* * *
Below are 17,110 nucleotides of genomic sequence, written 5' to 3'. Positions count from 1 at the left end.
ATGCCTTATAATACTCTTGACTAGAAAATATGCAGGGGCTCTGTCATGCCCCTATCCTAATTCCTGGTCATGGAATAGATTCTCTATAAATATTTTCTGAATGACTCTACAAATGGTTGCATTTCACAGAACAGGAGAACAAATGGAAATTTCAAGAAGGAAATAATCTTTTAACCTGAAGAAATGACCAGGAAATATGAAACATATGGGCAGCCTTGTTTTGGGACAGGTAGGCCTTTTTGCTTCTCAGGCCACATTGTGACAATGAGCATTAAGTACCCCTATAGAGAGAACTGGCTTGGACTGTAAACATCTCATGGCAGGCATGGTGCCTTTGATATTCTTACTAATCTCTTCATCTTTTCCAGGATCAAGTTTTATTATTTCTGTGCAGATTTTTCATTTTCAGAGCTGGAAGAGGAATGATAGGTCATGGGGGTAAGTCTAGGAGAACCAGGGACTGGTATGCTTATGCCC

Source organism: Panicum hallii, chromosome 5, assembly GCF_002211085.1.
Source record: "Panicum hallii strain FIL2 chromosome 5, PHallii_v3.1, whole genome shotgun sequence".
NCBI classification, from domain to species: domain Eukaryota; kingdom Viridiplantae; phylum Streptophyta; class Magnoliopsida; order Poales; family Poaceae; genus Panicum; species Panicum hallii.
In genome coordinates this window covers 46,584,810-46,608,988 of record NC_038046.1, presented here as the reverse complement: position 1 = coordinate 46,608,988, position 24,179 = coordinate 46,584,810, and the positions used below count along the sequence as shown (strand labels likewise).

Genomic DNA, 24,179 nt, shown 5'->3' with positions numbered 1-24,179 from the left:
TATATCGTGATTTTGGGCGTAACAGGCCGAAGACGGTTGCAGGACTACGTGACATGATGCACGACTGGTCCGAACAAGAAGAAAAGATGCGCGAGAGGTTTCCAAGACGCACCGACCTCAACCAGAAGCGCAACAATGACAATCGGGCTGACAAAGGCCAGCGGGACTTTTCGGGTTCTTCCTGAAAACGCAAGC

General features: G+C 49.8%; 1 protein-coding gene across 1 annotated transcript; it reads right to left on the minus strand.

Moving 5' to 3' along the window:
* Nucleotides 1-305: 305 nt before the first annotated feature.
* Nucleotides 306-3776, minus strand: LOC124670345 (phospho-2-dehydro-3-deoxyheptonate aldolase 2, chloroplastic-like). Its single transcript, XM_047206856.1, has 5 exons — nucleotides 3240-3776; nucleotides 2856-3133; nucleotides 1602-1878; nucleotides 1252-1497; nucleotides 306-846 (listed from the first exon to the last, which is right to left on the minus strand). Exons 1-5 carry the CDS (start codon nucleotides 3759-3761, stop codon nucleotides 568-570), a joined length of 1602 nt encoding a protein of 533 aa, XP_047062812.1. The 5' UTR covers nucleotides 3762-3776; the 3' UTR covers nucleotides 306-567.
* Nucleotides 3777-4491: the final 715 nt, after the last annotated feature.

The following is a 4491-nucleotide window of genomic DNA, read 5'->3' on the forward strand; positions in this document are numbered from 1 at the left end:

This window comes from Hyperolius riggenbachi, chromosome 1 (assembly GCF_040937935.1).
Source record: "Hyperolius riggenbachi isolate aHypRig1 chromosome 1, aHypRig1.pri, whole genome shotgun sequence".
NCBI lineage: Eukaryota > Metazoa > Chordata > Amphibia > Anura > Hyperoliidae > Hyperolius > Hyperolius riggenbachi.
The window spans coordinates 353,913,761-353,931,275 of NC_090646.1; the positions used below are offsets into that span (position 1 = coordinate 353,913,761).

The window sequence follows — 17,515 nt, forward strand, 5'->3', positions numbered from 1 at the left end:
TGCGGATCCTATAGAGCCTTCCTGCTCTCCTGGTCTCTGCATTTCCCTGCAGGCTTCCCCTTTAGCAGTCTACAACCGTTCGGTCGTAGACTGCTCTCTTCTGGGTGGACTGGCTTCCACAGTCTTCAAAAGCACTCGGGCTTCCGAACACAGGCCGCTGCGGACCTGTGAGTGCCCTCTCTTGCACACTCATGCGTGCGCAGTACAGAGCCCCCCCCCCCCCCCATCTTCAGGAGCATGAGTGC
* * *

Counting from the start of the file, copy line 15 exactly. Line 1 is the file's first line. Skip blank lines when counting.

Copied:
This window comes from Hyperolius riggenbachi, chromosome 1 (assembly GCF_040937935.1).